Cons Of Using Mushroom Compost In Your Garden

The name "mushroom compost" is a little misleading. It sounds like this should be a product made out of mushrooms, right? And if you think about your favorite fungi being used to make compost, that sounds pretty great, as those little buttons are known for being exceptionally high in nutrients. However, this fertilizer is actually a byproduct of large-scale mushroom farming. When the planting medium no longer has the nutrients needed to grow mushrooms, it is sold for use in home gardens. You can find it in bulk or in smaller bags at your local garden center.

Although there are benefits to using this compost, gardeners must know what they are paying for and what to expect from it. For example, if you want to add a significant amount of nutrients to your garden, you will not get it from this product — most of those were used up in the initial farming process, leaving some unwanted elements behind.

Disadvantages of using mushroom compost

One of the biggest concerns about mushroom compost in the garden is that it tends to have high levels of salt, which can be detrimental to most plants in large quantities, and potentially deadly to seedlings and young plants. Another problem with this product is that it is alkaline. Most plants prefer slightly acidic soil; some (including blueberries and azaleas) like very acidic soil. Therefore, adding an alkaline product like mushroom compost to garden soil that is already neutral or slightly alkaline can cause your garden to underperform. This can definitely be frustrating for gardeners who thought they were buying a nutrient-dense product.

While mushroom compost is often recommended for use in gardens because of its moisture-retention properties, this can have a negative effect in areas that already have a problem with too much water. Although mushrooms thrive in a moist soil environment, that same soil structure can cause fungal issues and root rot in many garden plants.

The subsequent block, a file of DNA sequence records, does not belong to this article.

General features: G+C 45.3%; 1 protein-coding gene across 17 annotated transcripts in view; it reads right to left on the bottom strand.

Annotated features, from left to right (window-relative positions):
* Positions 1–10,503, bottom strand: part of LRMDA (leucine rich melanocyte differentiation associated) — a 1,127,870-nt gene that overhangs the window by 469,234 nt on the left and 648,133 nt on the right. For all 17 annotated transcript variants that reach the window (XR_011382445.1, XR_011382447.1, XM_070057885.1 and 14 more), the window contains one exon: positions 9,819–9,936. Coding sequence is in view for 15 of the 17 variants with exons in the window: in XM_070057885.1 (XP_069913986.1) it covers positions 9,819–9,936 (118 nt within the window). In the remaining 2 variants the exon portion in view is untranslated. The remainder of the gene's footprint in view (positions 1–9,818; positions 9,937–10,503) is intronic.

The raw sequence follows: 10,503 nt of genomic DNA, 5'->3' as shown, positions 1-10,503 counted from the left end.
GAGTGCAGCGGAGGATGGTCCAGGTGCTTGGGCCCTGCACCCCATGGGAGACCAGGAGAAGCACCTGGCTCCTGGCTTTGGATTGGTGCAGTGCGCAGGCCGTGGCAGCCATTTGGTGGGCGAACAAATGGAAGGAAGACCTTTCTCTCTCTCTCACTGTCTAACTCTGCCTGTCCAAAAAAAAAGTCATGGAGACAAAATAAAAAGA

How mushroom compost might help your garden

We do not want to completely vilify mushroom compost because it has some valuable properties and is generally very cheap. What matters is that you use it correctly in your garden and for the right reasons. If you want to add compost to your garden for nutrients and healthy plant growth, compost made from a combination of plant waste and manure is ideal.

As we mentioned earlier, mushroom compost does have some nutrients, but the most significant benefit of adding this amendment to your garden is to help retain moisture. In regions that get very hot in the summer, adding mushroom compost can help make the most of the water you use to keep your plants alive. It also helps condition the soil, which basically means that it improves the overall structure of the soil, making it more amenable to growing good food. Adding mushroom compost to dense clay soil can help loosen it up while using it in sandy soils can help the garden retain water and nutrients. If you're thinking about adding compost to your growing area, mushroom compost might be a good choice — just make sure you understand what you are getting and use it sparingly.